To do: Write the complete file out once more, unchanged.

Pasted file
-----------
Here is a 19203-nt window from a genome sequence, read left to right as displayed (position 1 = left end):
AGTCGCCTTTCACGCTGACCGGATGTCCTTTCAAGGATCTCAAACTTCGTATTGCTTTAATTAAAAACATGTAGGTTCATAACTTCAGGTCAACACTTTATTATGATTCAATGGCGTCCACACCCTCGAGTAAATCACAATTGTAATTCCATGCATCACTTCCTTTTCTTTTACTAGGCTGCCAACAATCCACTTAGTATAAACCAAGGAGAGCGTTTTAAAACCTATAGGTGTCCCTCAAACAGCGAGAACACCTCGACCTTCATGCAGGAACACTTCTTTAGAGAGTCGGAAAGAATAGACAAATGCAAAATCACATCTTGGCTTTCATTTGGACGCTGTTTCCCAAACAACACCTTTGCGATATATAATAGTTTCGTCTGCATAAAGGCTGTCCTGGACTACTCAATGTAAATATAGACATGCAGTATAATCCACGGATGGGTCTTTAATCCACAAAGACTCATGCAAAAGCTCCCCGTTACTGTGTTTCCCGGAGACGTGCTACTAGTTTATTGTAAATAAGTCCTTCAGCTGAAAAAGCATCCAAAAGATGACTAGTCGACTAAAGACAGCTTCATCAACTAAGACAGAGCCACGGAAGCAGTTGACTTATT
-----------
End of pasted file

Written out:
Here is a 19203-nt window from a genome sequence, read left to right as displayed (position 1 = left end):
AGTCGCCTTTCACGCTGACCGGATGTCCTTTCAAGGATCTCAAACTTCGTATTGCTTTAATTAAAAACATGTAGGTTCATAACTTCAGGTCAACACTTTATTATGATTCAATGGCGTCCACACCCTCGAGTAAATCACAATTGTAATTCCATGCATCACTTCCTTTTCTTTTACTAGGCTGCCAACAATCCACTTAGTATAAACCAAGGAGAGCGTTTTAAAACCTATAGGTGTCCCTCAAACAGCGAGAACACCTCGACCTTCATGCAGGAACACTTCTTTAGAGAGTCGGAAAGAATAGACAAATGCAAAATCACATCTTGGCTTTCATTTGGACGCTGTTTCCCAAACAACACCTTTGCGATATATAATAGTTTCGTCTGCATAAAGGCTGTCCTGGACTACTCAATGTAAATATAGACATGCAGTATAATCCACGGATGGGTCTTTAATCCACAAAGACTCATGCAAAAGCTCCCCGTTACTGTGTTTCCCGGAGACGTGCTACTAGTTTATTGTAAATAAGTCCTTCAGCTGAAAAAGCATCCAAAAGATGACTAGTCGACTAAAGACAGCTTCATCAACTAAGACAGAGCCACGGAAGCAGTTGACTTATT